MSc in Global Crime, Justice and Security

What we're reading

The field of Global Crime, Justice and Security is one that can be approached from a number of angles, reflected in the diversity of interests of teaching staff and the spread of courses across the School of Law and Subject Groups within the School of Social and Political Science.  The reading list here reflects this diversity.  The first two texts represent good introductions from different perspectives (criminological and legal).  They are really good places to start, and I’d particularly recommend looking at them if you have never studied criminology or law before.  It’s absolutely not necessary for you to look at all of the other readings identified here before you start the programme.  I’ve included them more to give you a flavor of the breadth and reach of the programme, and to stimulate your curiosity!

  • Katja Franko AAS 2007. Globalization and Crime. London: Sage.
  • An accessible text on the relationships between globalization and crime, the text covers theoretical perspectives on globalization, specific cross-border crimes such as human trafficking and crimes in cyberspace, and related issues such as state sovereignty.
  • Rosalyn HIGGINS 1994. Problems and Process: International Law and How We Use It. Oxford: Clarendon.
  • A great introduction to international law for those without a firm background in the subject, the book deals with the origins, functions and institutions of international law.
  • Ben BRADFORD, Beatrice JAUREGUI, Ian LOADER and Jonny STEINBERG (eds) 2016. The SAGE Handbook of Global Policing. London: SAGE Publications.
  • An extensive set of essays covering diverse issues around global policing and responding to global crime, including: post-colonial and post-conflict policing; the relationships between police and states; rule of law and Human Rights; policing in war and armed conflict; and, policing and environmental governance.
  • Peter ANDREAS and Ethan NADELMANN 2006. Policing the Globe: Criminalization and Crime Control in International Relations. Oxford: Oxford University Press.
  • The text examines the origins of international crime control, particularly from the perspective of Europe and US, and gives an account of developments in this field in the wake of the end of the Cold War and the 2001 attacks on New York and Washington.
  • Nancy Amoury COMBS 2006. Guilty Pleas in International Criminal Law: Constructing a Restorative Justice Approach. Stanford: Stanford University Press.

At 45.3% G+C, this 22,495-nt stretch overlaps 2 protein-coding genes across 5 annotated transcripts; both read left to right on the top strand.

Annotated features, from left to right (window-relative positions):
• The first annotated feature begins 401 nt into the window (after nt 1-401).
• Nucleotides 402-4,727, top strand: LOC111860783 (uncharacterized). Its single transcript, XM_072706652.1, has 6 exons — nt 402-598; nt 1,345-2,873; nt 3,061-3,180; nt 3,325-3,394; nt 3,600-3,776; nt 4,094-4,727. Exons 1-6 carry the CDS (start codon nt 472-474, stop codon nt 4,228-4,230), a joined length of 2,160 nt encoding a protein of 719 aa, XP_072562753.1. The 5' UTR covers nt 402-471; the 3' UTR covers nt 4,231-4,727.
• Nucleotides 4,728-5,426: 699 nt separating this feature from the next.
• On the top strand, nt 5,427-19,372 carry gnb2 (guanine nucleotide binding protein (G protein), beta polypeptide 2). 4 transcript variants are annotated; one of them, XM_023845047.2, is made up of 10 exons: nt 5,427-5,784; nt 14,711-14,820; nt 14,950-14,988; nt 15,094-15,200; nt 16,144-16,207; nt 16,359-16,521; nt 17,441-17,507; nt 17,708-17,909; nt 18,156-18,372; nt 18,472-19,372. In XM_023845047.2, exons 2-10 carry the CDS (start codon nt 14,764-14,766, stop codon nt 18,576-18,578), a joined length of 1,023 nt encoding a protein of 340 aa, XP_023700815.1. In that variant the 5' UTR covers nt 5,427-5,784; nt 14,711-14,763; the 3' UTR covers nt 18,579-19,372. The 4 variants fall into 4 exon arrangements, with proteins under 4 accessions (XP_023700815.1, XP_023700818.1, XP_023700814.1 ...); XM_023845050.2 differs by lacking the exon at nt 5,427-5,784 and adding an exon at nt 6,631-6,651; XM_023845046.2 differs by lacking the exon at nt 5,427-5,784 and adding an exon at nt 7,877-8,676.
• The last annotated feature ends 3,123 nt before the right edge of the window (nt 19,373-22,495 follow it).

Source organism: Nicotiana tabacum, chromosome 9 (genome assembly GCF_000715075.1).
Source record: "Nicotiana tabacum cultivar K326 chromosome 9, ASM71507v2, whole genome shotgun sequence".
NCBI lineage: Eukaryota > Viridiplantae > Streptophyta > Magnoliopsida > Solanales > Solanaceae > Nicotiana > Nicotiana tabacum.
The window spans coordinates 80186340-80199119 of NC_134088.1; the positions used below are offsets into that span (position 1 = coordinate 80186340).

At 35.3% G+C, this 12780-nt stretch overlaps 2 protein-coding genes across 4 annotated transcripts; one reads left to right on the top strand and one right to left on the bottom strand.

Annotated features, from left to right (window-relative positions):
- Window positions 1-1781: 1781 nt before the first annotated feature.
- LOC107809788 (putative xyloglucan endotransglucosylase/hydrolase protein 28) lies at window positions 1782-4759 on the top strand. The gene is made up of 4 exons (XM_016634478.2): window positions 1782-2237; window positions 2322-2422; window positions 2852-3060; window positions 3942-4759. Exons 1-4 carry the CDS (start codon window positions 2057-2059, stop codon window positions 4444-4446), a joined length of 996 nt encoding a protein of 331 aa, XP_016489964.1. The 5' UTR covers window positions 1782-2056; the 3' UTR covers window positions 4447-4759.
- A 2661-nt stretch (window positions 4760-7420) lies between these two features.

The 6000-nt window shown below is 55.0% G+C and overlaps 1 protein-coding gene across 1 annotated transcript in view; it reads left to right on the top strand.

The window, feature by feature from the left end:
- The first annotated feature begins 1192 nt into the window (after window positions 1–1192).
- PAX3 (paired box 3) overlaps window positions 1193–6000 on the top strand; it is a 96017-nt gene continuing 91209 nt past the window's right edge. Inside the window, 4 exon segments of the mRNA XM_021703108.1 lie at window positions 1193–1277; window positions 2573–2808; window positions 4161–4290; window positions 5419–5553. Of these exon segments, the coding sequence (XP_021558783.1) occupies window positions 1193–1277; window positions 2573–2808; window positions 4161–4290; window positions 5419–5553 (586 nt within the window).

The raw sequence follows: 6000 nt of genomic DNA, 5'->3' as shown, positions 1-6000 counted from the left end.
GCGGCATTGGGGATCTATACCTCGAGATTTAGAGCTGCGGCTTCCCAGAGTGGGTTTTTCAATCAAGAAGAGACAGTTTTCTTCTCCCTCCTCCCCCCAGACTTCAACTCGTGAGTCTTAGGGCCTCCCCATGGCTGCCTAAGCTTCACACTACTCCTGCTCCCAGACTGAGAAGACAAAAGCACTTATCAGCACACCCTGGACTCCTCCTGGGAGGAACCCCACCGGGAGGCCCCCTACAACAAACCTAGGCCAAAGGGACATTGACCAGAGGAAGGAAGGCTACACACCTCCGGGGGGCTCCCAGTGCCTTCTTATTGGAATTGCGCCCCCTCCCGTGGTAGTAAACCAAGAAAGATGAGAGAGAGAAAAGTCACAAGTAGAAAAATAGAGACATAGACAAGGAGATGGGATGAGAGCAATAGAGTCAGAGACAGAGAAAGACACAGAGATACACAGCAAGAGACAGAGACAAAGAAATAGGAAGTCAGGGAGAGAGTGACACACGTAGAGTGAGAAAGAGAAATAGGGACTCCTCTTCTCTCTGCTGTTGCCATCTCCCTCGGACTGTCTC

• Plea bargaining is often thought of as a rather grubby feature of domestic criminal justice systems, accepted on pragmatic rather than principled grounds. But the cost pressures on international criminal tribunals have seen the practice become established there also, raising difficult questions about the purpose such tribunals are meant to serve. This book is an important attempt to grapple with an emerging problem.
  • Max DU PLESSIS and Stephen PETÉ 2007. Repairing the Past? International Perspectives on Reparations for Gross Human Rights Abuses. Antwerp: Intersentia.
  • A selection of essays offering a range of perspectives, legal, political and anthropological, on the question of dealing with historical wrongs.
  • Leo KUPER 1981. Genocide. New Haven: Yale University Press.
  • Includes a useful analysis of the genocide convention, questions of state sovereignty and the preconditions of genocide.
  • Tim NEWBURN and Richard SPARKS (eds.) 2004. Criminal Justice and Political Cultures: National and International Dimensions of Crime Control. Cullompton: Willan.
  • A series of essays which examine the growth in cooperation and the question of transfers of policies and ideas between jurisdictions facing similar or shared crime problems.
  • Vincenzo RUGGIERO, Nigel SOUTH and Ian TAYLOR (eds.) 1998. The New European Criminology: Crime and Social Order in Europe. London: Routledge.
  • There are a variety of interesting essays in this collection dealing with Europe as an ideal and as a set of institutions, dealing with new developments in criminality following the cold war and offering comparative studies within Europe.  Part 4 of this collection handles links between international developments and crime and people’s sense of crime as a phenomenon with local effects.
  • William A SCHABAS 2009. Genocide in International Law [2nd edn] Cambridge: Cambridge University Press.
  • Lengthy but readable, this is an enormously detailed account of what the subtitle to the second edition describes as “the crime of crimes”.
  • Barry VAUGHAN and Shane KILCOMMINS 2008. Terrorism, Rights and the Rule of Law: Negotiating Justice in Ireland.  Cullompton: Willan.
  • Focusing on the republic of Ireland, the book examines the impact of globalization on state authority, particularly through the rise of alternative, often supra-state, sites of rule making and decision taking.